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The curious case of the Sherlock pilgrims

Written for Prospect Magazine:

 

I have just arrived. I am standing in the square in the small Swiss valley town of Meiringen. On all sides, fir trees and high alpine meadows give way to cragged grey faces of rock that are veined in ice. Here and there louring clouds snag the serrated peaks.

“What’s going on?” I ask the Swiss woman next to me.

“I think they’re starting,” she replies, confidentially.

“Starting what?”

But now a brass band embarks upon some deafening mountain lament and nothing further can be heard.

I fall back upon my powers of observation and deduction. A rotund cardinal comports himself across the cobbles in full scarlet regalia to converse with a man who appears to be some kind of itinerant manure shoveller. A chubby boy in the guise of a 19th century mountain guide sits on a sedan chair with his accordion; from time to time and for no reason, he pops on a false beard, then pops it off again, the elastic cutting into his cheeks. A sly, fastidious man is half-introduced. His name is Snork, he says, or Stark or Hark or Bark or Snark—it’s impossible to hear him until the music stops; at which moment, I catch only the end of his sentence “… and so this is where they invented meringue.’”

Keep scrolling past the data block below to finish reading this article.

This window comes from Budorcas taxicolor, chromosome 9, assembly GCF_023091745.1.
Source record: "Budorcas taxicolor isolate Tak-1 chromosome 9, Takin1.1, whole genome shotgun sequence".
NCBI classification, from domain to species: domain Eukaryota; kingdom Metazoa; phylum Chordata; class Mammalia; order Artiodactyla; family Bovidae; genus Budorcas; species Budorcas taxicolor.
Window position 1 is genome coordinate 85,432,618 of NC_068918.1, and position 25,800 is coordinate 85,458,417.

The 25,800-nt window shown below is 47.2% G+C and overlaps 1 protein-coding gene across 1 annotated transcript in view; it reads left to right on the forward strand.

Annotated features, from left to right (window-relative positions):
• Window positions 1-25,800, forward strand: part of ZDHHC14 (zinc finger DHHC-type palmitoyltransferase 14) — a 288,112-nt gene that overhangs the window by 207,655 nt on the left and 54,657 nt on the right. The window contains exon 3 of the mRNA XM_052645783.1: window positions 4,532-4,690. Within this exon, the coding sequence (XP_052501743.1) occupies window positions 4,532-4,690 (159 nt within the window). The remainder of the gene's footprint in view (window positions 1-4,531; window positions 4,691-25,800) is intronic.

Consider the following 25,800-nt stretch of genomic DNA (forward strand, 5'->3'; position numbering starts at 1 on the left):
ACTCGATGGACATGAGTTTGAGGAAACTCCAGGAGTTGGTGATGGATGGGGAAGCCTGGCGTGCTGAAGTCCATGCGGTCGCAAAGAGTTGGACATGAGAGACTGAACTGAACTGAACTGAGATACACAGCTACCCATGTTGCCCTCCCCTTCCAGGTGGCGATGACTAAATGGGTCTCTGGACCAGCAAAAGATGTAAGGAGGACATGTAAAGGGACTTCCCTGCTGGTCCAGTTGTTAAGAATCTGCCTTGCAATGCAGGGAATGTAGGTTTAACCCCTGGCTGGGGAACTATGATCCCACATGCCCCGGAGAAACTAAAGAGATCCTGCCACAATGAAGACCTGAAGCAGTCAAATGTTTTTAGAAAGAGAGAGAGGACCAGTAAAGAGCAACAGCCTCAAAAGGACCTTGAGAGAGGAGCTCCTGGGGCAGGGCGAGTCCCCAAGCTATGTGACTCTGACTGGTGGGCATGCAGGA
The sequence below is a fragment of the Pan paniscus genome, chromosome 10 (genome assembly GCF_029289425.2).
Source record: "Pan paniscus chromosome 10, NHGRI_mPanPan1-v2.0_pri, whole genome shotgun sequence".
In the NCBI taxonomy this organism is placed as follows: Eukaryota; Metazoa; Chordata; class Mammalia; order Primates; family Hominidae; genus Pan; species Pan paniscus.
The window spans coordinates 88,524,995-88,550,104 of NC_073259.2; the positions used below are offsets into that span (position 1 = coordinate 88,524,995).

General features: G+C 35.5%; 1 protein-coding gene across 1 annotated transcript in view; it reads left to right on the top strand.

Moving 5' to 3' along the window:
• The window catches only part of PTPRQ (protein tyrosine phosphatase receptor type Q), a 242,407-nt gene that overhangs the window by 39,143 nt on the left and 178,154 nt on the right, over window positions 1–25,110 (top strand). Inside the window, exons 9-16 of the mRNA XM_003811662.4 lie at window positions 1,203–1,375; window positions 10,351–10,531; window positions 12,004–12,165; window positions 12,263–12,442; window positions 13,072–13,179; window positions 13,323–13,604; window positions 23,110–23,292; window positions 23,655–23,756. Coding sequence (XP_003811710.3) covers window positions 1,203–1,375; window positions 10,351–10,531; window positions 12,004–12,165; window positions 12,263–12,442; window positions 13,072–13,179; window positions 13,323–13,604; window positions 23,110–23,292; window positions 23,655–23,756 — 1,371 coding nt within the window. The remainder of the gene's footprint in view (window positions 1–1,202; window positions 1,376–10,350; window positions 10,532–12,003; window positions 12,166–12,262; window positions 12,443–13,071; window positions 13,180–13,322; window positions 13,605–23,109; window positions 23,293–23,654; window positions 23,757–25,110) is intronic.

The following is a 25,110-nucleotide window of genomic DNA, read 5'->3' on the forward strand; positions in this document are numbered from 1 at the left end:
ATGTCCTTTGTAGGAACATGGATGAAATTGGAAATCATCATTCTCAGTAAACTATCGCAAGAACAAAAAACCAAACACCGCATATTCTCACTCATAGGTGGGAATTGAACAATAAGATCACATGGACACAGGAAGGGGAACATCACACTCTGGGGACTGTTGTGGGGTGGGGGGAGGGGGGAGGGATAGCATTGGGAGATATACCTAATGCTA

“My name is Peter Steiler,” shouts an elderly Swiss man in a lemon-coloured bowler hat. “I am a very intelligent man.’”

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